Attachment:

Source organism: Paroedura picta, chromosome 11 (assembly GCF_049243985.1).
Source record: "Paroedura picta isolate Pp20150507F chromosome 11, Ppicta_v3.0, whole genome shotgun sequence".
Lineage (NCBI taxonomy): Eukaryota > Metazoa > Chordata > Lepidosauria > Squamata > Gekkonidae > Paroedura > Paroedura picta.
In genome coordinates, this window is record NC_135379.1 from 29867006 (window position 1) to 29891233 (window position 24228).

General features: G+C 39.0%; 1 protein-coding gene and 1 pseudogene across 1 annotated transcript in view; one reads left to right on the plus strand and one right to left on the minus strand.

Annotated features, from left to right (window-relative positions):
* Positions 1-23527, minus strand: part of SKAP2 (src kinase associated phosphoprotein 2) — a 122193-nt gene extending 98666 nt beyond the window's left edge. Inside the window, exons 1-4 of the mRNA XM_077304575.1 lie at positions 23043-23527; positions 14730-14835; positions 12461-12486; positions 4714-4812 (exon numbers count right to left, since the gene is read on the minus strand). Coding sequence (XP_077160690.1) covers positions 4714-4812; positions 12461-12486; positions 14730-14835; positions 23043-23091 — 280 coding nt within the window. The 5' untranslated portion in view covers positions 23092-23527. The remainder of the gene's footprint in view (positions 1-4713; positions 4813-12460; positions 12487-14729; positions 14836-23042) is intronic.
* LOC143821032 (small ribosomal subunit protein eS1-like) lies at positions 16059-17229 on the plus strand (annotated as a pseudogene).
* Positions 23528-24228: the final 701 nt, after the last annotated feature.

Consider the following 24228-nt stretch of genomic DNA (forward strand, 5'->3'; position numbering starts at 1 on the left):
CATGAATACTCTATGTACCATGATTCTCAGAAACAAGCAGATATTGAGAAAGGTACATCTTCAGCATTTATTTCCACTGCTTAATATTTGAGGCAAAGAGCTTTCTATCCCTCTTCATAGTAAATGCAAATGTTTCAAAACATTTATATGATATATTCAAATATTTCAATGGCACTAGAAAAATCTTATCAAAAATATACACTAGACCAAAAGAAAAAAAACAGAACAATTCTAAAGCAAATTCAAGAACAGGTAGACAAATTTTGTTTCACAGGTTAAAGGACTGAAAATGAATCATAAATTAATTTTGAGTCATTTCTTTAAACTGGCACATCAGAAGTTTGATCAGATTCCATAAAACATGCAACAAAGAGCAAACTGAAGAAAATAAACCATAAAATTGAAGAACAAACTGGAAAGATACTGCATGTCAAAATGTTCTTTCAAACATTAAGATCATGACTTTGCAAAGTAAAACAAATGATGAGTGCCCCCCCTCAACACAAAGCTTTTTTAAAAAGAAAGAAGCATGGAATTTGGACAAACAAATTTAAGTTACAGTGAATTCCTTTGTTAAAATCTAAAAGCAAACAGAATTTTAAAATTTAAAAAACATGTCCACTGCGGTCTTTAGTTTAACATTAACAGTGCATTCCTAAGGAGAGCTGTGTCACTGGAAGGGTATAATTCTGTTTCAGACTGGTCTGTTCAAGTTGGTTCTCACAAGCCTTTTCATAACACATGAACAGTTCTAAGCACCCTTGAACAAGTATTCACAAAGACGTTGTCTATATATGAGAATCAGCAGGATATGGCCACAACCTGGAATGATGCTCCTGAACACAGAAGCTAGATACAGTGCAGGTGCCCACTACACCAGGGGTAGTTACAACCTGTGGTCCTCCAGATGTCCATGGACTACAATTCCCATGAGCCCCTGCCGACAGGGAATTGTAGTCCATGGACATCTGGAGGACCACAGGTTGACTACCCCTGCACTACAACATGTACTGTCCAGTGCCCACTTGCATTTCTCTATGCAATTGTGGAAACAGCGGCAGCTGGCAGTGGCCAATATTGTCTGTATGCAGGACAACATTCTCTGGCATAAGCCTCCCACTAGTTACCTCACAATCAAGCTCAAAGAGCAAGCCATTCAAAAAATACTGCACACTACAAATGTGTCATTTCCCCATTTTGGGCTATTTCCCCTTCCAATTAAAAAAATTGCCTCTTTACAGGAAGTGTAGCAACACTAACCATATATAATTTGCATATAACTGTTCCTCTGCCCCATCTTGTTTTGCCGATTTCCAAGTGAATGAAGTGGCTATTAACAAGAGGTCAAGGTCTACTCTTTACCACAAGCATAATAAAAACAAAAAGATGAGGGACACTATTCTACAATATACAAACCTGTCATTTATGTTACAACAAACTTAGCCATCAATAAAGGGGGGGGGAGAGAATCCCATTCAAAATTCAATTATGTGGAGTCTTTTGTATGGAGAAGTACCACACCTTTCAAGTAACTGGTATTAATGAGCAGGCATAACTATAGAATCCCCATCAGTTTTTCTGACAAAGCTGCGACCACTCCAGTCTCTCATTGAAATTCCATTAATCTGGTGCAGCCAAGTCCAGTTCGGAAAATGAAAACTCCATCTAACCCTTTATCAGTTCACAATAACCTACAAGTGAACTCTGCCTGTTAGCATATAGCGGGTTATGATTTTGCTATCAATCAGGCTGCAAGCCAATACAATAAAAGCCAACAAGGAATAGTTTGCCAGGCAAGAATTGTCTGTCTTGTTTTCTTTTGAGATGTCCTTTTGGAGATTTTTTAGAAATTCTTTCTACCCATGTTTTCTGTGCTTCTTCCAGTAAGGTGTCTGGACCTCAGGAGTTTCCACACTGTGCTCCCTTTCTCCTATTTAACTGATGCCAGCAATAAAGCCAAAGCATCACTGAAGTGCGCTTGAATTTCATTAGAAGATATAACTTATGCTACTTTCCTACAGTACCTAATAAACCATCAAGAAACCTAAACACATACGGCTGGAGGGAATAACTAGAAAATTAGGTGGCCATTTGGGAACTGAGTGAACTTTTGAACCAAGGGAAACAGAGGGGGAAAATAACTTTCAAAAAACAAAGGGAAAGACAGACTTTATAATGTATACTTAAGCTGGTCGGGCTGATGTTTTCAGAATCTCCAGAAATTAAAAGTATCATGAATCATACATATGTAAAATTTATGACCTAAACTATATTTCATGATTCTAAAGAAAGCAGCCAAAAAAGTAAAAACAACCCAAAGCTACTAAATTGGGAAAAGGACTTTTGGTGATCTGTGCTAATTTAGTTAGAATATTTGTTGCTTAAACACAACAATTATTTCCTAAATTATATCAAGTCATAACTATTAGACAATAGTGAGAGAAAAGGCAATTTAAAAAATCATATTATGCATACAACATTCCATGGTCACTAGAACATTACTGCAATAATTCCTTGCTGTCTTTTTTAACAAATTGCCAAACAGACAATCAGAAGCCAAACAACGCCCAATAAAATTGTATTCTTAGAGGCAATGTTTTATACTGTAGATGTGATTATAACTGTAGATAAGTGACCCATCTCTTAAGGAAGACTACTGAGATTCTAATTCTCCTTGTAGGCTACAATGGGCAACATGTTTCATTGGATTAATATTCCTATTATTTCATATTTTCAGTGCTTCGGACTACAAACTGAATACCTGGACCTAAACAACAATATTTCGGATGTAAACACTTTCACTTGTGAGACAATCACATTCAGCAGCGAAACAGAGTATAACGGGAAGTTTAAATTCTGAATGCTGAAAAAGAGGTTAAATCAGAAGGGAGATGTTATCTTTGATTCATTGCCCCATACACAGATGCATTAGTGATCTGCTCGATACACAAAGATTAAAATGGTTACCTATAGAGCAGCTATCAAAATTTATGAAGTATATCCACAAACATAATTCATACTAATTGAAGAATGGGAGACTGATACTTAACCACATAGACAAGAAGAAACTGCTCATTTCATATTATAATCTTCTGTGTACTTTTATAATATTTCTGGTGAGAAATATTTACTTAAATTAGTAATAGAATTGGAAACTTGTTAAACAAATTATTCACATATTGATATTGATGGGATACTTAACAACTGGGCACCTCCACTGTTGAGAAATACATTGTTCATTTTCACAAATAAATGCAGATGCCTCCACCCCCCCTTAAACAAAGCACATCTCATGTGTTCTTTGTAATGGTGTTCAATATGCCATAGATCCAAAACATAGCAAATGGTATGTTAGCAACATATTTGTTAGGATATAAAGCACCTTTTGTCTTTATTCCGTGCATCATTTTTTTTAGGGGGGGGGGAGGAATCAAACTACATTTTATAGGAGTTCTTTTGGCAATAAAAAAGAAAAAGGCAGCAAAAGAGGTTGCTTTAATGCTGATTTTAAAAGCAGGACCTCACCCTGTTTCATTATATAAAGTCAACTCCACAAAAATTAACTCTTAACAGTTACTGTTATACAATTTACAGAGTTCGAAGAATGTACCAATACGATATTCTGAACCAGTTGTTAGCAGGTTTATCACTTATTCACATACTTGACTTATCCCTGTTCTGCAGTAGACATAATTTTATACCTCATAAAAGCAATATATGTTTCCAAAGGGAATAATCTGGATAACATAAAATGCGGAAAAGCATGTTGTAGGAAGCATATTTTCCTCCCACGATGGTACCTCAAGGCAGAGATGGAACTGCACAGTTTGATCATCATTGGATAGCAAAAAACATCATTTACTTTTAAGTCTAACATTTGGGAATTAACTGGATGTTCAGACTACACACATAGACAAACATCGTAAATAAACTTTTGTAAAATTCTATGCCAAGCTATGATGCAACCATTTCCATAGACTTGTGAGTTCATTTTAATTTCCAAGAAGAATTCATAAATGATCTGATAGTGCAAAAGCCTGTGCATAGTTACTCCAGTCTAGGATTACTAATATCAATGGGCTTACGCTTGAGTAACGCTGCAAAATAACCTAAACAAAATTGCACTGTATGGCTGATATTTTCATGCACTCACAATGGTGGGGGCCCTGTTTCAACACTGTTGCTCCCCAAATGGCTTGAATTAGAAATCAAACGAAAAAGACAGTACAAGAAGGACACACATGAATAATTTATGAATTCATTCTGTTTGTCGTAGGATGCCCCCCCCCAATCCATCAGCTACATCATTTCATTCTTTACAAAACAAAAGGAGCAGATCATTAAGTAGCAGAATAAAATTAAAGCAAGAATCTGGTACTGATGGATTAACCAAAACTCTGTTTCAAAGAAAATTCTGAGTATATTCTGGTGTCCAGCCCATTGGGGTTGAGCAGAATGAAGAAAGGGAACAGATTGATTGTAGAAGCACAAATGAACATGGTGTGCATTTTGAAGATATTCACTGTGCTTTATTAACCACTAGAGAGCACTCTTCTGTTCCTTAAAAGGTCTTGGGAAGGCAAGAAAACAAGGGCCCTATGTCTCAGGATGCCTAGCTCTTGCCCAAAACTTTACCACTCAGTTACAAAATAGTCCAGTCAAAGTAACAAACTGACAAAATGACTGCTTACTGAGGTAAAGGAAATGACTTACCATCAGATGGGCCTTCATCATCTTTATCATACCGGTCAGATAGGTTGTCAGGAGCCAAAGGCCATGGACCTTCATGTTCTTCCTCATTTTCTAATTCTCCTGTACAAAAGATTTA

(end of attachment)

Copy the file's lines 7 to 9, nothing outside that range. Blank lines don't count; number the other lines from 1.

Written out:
* Positions 1-23527, minus strand: part of SKAP2 (src kinase associated phosphoprotein 2) — a 122193-nt gene extending 98666 nt beyond the window's left edge. Inside the window, exons 1-4 of the mRNA XM_077304575.1 lie at positions 23043-23527; positions 14730-14835; positions 12461-12486; positions 4714-4812 (exon numbers count right to left, since the gene is read on the minus strand). Coding sequence (XP_077160690.1) covers positions 4714-4812; positions 12461-12486; positions 14730-14835; positions 23043-23091 — 280 coding nt within the window. The 5' untranslated portion in view covers positions 23092-23527. The remainder of the gene's footprint in view (positions 1-4713; positions 4813-12460; positions 12487-14729; positions 14836-23042) is intronic.
* LOC143821032 (small ribosomal subunit protein eS1-like) lies at positions 16059-17229 on the plus strand (annotated as a pseudogene).
* Positions 23528-24228: the final 701 nt, after the last annotated feature.